[erlang-questions] (newbie) Using Functions as Guards in Erlang

Thomas Lindgren <>
Fri Jun 13 15:00:56 CEST 2008

--- Jachym Holecek <>

> It could be useful and I admit I don't understand
> why is that prohibited  
> (besides
> "side effects and infinite loops in guards are Evil"
> to which one can  
> reply "the
> compiler can refuse a guard function if it can't
> prove it to be safe").

Arguably, that's already the case :-)

> Anyway,
> I'm not a compiler expert, so maybe there's a good
> reason I'm missing.

There are some potential compiler gains from having
easy-to-analyze guards (e.g., you can see whether
clauses are mutually exclusive more easily/often and
can easily reorder tests in guards), but I think this
restriction is mostly for historical reasons. Consider
that you can write arbitrary "guards" using standard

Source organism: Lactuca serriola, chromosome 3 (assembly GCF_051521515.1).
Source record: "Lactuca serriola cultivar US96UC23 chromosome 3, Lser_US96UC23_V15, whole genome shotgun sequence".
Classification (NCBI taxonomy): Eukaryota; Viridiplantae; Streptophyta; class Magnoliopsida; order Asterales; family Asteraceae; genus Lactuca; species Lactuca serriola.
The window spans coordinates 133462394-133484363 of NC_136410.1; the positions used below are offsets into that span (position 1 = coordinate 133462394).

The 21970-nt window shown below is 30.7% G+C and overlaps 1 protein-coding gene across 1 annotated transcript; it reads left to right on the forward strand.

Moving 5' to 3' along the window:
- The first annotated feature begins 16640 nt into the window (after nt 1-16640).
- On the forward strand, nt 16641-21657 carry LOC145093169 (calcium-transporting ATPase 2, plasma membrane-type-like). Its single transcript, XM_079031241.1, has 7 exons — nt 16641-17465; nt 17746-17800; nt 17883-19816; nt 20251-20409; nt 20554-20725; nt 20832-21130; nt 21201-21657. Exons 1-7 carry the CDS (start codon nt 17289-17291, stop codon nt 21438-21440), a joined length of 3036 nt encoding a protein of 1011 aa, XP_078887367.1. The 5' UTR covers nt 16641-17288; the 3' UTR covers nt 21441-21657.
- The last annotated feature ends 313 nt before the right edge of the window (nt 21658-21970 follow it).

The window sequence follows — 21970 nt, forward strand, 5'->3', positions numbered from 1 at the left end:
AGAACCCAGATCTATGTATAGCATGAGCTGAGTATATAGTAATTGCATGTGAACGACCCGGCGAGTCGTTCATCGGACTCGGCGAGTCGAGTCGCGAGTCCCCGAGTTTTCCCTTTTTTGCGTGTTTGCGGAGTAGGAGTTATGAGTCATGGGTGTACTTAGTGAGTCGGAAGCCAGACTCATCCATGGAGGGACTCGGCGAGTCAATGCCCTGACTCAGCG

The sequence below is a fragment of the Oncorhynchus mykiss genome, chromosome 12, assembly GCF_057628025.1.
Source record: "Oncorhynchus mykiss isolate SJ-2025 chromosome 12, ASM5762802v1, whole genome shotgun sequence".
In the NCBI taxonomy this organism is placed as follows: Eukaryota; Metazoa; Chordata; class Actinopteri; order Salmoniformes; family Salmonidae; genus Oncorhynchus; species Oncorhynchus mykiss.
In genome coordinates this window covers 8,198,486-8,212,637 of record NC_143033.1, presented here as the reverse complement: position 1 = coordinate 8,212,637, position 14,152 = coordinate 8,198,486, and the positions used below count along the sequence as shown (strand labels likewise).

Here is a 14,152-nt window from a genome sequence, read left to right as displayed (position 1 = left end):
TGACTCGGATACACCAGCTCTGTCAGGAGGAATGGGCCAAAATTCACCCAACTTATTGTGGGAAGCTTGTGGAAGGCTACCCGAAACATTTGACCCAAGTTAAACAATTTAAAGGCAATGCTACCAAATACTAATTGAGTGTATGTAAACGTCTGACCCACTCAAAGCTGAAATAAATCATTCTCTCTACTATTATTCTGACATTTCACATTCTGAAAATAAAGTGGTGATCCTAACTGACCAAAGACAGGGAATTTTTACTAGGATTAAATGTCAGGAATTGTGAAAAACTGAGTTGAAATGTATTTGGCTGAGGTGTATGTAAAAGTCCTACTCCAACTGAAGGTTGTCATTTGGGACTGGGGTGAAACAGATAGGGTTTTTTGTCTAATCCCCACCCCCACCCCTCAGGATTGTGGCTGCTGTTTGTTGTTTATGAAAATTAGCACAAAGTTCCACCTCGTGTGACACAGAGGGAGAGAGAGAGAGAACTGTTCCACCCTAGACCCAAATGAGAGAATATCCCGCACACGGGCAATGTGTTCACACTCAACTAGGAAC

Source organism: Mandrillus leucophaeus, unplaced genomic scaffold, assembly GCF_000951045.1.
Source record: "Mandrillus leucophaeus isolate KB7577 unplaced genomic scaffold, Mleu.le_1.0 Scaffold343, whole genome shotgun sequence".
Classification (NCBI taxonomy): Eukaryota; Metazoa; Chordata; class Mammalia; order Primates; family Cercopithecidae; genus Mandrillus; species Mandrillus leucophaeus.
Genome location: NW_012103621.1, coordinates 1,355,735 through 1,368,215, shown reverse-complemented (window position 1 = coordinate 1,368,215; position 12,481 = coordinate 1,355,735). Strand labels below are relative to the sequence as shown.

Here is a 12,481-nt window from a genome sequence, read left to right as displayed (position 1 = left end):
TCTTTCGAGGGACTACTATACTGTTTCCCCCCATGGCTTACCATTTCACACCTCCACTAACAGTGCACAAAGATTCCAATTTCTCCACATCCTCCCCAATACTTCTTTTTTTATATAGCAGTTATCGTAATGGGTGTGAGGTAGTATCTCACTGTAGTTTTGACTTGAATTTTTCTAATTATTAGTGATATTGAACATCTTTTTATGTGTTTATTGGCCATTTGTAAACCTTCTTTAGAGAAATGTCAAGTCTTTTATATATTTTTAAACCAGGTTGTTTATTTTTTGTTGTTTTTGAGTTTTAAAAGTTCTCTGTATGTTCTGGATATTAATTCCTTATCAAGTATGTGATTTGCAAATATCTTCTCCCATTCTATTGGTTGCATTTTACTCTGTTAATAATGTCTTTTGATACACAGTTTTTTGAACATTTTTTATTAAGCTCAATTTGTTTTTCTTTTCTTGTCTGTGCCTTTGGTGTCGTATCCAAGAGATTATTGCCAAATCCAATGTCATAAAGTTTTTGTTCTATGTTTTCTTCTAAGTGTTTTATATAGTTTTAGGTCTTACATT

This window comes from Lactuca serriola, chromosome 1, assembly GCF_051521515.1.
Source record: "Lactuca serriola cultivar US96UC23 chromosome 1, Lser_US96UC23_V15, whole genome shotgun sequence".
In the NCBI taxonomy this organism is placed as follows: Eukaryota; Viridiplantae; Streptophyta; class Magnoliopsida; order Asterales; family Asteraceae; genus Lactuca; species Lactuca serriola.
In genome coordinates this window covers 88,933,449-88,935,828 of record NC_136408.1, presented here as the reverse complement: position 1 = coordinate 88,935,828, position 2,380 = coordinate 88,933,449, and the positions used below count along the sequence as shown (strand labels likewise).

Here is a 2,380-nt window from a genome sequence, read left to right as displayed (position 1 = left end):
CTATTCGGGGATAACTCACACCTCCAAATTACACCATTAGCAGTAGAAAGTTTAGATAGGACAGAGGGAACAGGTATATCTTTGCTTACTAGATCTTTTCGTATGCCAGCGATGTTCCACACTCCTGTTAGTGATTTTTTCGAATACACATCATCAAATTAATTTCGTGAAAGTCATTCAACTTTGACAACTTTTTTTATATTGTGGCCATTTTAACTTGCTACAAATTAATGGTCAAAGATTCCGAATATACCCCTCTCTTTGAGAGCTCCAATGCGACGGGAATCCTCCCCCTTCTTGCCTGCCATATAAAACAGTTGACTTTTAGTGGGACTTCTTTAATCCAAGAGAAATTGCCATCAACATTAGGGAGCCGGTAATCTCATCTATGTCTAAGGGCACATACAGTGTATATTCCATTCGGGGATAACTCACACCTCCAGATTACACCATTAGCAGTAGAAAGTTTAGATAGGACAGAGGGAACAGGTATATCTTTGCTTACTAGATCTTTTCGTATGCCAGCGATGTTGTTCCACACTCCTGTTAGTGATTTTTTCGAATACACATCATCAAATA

Erlang expressions, e.g.:

case catch (E1 andalso E2 andalso ... E3) of
   true -> Body;
   _ -> <next clause>

or even the useful

case catch abstype:is_abstype(X) of
   true -> Body;
   _ -> <next clause>

So, as far as I'm concerned, if you in practice end up
writing your complex tests using case instead of
guards, the guard syntax becomes less and less
relevant. Why hang on to such a restriction when it
just leads to more convoluted programs? Nowadays I'm
thus in favour of allowing arbitrary guards (possibly
disallowing side-effects by dynamic checking, but
perhaps I'm just reluctant to let go entirely :-).


PS. The concurrent logic languages contemporary with
early Erlang in the 1980s also required flat guards,
but in those cases there was good reason to do so: it
was simply too hard to implement efficient arbitrary guards.


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